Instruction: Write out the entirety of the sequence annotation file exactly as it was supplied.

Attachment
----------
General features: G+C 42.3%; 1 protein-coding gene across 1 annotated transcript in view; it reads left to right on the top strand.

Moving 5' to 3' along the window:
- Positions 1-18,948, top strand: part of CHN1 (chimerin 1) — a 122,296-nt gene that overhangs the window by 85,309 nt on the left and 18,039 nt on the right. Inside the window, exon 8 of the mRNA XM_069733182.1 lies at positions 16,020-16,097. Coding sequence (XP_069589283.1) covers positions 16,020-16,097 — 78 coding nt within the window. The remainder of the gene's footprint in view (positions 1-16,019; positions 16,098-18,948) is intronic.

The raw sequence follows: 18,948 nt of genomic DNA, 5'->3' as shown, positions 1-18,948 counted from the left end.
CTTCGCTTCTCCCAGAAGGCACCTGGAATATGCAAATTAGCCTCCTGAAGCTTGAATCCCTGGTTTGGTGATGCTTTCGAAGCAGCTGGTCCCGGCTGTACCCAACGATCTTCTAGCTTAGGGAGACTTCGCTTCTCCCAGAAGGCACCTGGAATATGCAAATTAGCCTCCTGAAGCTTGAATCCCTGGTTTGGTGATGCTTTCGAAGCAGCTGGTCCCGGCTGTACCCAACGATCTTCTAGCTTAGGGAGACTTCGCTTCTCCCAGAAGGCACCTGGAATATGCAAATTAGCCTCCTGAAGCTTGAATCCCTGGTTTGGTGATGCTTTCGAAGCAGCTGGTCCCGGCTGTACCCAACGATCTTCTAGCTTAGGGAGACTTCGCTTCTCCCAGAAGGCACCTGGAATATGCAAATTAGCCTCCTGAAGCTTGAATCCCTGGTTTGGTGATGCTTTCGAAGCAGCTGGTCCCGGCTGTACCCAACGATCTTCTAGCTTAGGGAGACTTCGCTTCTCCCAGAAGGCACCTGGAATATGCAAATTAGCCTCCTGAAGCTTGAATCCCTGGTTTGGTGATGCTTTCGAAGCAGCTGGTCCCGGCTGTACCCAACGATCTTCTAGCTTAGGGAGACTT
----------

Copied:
General features: G+C 42.3%; 1 protein-coding gene across 1 annotated transcript in view; it reads left to right on the top strand.

Moving 5' to 3' along the window:
- Positions 1-18,948, top strand: part of CHN1 (chimerin 1) — a 122,296-nt gene that overhangs the window by 85,309 nt on the left and 18,039 nt on the right. Inside the window, exon 8 of the mRNA XM_069733182.1 lies at positions 16,020-16,097. Coding sequence (XP_069589283.1) covers positions 16,020-16,097 — 78 coding nt within the window. The remainder of the gene's footprint in view (positions 1-16,019; positions 16,098-18,948) is intronic.

The raw sequence follows: 18,948 nt of genomic DNA, 5'->3' as shown, positions 1-18,948 counted from the left end.
CTTCGCTTCTCCCAGAAGGCACCTGGAATATGCAAATTAGCCTCCTGAAGCTTGAATCCCTGGTTTGGTGATGCTTTCGAAGCAGCTGGTCCCGGCTGTACCCAACGATCTTCTAGCTTAGGGAGACTTCGCTTCTCCCAGAAGGCACCTGGAATATGCAAATTAGCCTCCTGAAGCTTGAATCCCTGGTTTGGTGATGCTTTCGAAGCAGCTGGTCCCGGCTGTACCCAACGATCTTCTAGCTTAGGGAGACTTCGCTTCTCCCAGAAGGCACCTGGAATATGCAAATTAGCCTCCTGAAGCTTGAATCCCTGGTTTGGTGATGCTTTCGAAGCAGCTGGTCCCGGCTGTACCCAACGATCTTCTAGCTTAGGGAGACTTCGCTTCTCCCAGAAGGCACCTGGAATATGCAAATTAGCCTCCTGAAGCTTGAATCCCTGGTTTGGTGATGCTTTCGAAGCAGCTGGTCCCGGCTGTACCCAACGATCTTCTAGCTTAGGGAGACTTCGCTTCTCCCAGAAGGCACCTGGAATATGCAAATTAGCCTCCTGAAGCTTGAATCCCTGGTTTGGTGATGCTTTCGAAGCAGCTGGTCCCGGCTGTACCCAACGATCTTCTAGCTTAGGGAGACTT